A Letter from our Italian Judge
Let me begin by thanking the Spinone Club of America, and the Bracco Italiano Club of America, for inviting me to judge at such a prestigious and important event in Loveland, Colorado. I would also like to express my gratitude for the hospitality and the collaboration I received. To judge in the United States has been a new and fascinating experience for me. I was pleasantly surprised by the educated and passionate behavior and attitudes of the competitors. The location of the event and the show ring were absolutely adequate for a manifestation of such importance. The educated, well-mannered and well-organized mind set of the competitors allowed me to execute my task as smoothly as possible, and the assistance, kindness and patience of the lady helping me out in the ring were fundamental for the event to turn out in the best possible ways.
My main “complaint” would be the fact that I was not allowed to behave myself in the ring in the same way I am used to in Europe: I want to engage with the handler; I need to explain the reasoning behind my verdict. I understand that one has to respect the regulations of the hosting country. I was therefore most delighted to get a chance to mingle with everyone that one afternoon: I really felt at home and hope that I was able to communicate to you all my honest opinion on the morphology of each of your dogs.
Let me say that I had never expected to find as many Spinoni that were absolutely typical, so far away in the USA! I have only encountered similar quality in such quantity at high-level events in Italy. I would, however, make one observation: the Spinone is a rustic, working dog, and therefore should be presented as a working dog, which means keeping grooming to a minimum. When one judges a breed, whichever it may be, one evaluates how much a subject conforms, or belongs to the breed. While this may seem obvious, it is often disregarded: we look at the spectacle, and a spectacle aims at satisfying the spectator. True Cynophilia is a different story. The expression of the eye, the form, the color, are what determines the breed first and foremost, then comes all the rest.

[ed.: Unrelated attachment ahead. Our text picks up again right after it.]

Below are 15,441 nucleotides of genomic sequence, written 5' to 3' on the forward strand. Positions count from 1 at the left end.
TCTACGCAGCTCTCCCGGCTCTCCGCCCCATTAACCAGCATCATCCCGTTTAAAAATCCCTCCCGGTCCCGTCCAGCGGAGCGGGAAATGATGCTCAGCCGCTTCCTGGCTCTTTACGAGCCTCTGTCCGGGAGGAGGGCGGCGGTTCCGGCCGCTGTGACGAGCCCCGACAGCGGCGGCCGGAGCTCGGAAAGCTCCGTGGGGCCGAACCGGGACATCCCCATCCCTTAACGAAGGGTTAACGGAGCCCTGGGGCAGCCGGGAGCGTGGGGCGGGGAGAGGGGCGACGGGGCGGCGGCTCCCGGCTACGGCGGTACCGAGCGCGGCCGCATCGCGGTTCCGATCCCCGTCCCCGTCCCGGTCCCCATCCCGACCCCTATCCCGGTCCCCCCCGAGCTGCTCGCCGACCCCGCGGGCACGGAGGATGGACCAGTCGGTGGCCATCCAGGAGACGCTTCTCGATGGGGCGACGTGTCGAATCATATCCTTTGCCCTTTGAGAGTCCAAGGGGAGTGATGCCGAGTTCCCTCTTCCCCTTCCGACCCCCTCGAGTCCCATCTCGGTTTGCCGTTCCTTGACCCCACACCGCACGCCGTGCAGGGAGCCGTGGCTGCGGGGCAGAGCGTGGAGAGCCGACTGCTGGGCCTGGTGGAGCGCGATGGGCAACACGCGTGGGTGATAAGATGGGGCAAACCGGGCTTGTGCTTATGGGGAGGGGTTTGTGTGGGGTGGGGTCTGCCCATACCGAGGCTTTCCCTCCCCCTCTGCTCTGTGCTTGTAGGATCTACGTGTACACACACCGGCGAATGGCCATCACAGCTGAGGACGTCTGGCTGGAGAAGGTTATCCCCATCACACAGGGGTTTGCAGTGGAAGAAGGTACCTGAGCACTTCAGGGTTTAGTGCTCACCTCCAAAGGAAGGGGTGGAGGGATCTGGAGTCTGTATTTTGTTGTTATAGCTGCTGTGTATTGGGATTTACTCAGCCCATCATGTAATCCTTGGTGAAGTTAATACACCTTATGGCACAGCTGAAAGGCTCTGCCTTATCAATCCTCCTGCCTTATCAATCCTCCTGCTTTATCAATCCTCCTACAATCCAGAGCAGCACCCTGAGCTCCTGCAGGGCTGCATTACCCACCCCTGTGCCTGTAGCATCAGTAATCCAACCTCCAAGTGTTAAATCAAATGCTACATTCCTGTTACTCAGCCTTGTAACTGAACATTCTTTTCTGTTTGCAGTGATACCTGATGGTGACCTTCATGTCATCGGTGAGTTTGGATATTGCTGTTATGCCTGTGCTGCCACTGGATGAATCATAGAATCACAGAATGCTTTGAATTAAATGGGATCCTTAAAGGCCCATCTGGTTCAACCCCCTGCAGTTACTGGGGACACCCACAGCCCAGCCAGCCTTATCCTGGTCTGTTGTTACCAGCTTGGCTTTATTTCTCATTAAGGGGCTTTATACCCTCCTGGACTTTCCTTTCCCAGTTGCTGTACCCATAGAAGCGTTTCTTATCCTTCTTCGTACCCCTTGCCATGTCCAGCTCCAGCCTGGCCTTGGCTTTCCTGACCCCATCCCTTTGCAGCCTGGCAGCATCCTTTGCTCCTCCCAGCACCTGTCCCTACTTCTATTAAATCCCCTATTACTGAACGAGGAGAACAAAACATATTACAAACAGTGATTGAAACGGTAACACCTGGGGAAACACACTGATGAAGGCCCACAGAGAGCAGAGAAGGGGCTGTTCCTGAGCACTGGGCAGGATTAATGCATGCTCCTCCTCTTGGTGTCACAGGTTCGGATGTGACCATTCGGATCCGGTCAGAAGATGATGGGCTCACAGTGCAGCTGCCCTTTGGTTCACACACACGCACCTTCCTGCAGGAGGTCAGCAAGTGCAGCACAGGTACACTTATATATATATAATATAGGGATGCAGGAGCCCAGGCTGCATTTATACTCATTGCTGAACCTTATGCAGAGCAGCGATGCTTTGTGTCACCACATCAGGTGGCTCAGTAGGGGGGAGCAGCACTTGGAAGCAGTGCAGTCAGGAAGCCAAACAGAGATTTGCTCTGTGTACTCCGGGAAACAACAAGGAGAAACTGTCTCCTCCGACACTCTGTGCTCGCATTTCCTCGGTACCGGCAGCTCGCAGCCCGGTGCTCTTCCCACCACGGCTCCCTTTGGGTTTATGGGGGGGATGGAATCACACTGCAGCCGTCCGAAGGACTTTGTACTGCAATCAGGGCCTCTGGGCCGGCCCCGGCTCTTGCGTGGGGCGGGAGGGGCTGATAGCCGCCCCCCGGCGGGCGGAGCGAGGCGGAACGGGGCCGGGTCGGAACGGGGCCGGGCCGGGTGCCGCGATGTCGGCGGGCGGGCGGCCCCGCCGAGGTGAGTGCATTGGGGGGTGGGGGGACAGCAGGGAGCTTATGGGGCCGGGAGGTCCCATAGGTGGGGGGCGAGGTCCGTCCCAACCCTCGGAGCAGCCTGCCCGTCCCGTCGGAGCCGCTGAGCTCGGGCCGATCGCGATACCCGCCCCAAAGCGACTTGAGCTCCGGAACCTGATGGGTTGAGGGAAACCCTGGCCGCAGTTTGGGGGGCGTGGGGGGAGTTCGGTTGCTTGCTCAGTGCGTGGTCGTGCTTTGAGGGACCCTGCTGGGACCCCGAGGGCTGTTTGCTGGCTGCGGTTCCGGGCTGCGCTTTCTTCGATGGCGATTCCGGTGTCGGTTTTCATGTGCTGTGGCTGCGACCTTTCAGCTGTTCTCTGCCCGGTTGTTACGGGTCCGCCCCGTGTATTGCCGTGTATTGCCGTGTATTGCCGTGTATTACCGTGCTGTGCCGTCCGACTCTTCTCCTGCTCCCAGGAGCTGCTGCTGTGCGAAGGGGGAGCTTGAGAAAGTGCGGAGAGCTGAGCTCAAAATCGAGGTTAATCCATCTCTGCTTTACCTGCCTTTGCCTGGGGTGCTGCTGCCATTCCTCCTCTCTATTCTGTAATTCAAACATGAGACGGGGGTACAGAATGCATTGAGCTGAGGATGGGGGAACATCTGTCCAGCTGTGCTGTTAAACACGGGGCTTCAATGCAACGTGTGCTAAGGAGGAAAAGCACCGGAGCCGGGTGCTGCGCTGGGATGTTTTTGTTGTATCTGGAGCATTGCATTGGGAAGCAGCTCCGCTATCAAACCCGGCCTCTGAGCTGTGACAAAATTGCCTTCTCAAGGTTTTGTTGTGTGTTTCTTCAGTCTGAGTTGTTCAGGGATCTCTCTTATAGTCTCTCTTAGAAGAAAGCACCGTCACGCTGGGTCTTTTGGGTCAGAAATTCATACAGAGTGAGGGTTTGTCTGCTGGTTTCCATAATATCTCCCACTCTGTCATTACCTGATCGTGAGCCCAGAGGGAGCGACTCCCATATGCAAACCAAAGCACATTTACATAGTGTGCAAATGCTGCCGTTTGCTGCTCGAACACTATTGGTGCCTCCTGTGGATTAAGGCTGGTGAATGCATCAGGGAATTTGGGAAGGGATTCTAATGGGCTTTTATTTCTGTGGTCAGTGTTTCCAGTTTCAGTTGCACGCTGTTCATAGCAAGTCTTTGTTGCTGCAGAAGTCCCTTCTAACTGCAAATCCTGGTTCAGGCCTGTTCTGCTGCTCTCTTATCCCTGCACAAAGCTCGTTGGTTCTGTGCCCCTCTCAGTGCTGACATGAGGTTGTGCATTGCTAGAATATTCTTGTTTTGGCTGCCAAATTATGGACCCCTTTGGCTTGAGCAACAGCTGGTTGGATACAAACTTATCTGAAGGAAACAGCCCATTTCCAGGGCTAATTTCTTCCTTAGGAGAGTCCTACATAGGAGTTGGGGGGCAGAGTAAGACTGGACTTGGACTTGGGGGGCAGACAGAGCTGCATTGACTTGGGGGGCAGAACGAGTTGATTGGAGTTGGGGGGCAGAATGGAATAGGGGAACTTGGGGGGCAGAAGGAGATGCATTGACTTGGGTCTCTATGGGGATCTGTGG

The most common defect that I have encountered in your dogs –and those are defects I keep encountering in Italy, as well-- was a flat and poorly chiseled skull, often resulting in too much distance between the eyes, sometimes in insufficient divergence, more rarely in too much divergence. In the head, as surely in all other parts of the body, balance is everything. Any form of hyper-typicality should be avoided. You should pay a lot of attention to the tartufo, the nose: small tartufi, and the resulting insufficiently squared muzzles, are not typical. Another fundamental characteristic to watch out for is the texture of the coat: coats that are wooly, inconsistent, or thin, indicate the introduction of spurious blood, as do coats that are too short, and have scarce defenses. Long and insufficiently robust necks and too much divergence point to introduction of Bracco blood. The same is true for those dogs that trot through the ring too elegantly, with too long a stride. You should pay particular attention to the angulation of the shoulder, and to the length of the humerus: the humerus should be as long as possible, and the shoulder should be well angulated. I have encountered a few dogs with weak, excessively sloping rumps. Then there was Winston, the veteran I declared Best of Breed: that dog represents the absolute perfect prototype for the breed. There were also 6 or 7 more outstanding subjects, amongst which a couple of bitches that were truly high-level.
I hope that despite the difficulty I had in communicating with you directly, in English, during those hours we spent together discussing many of your subjects, I was able to share enough of my thoughts on your dogs, as well as the Spinone in general. It has truly been an enriching experience for me, and I hope it helped both, you breeders and you owners who hunt with the Spinone, in one way or another.
I greet you all with affection and will be available feedback if you ever need me. I would like to thank the organizers again for allowing me to perform my work so smoothly, in such a nice atmosphere. Lastly, my daughter and translator Eva and I would like to thank our new “American” friend Ralf Kracke-Berndorff, his family and friends, for dedicating 2 days to showing us a good time in Colorado, (and translating this letter).
Ciao a Tutti!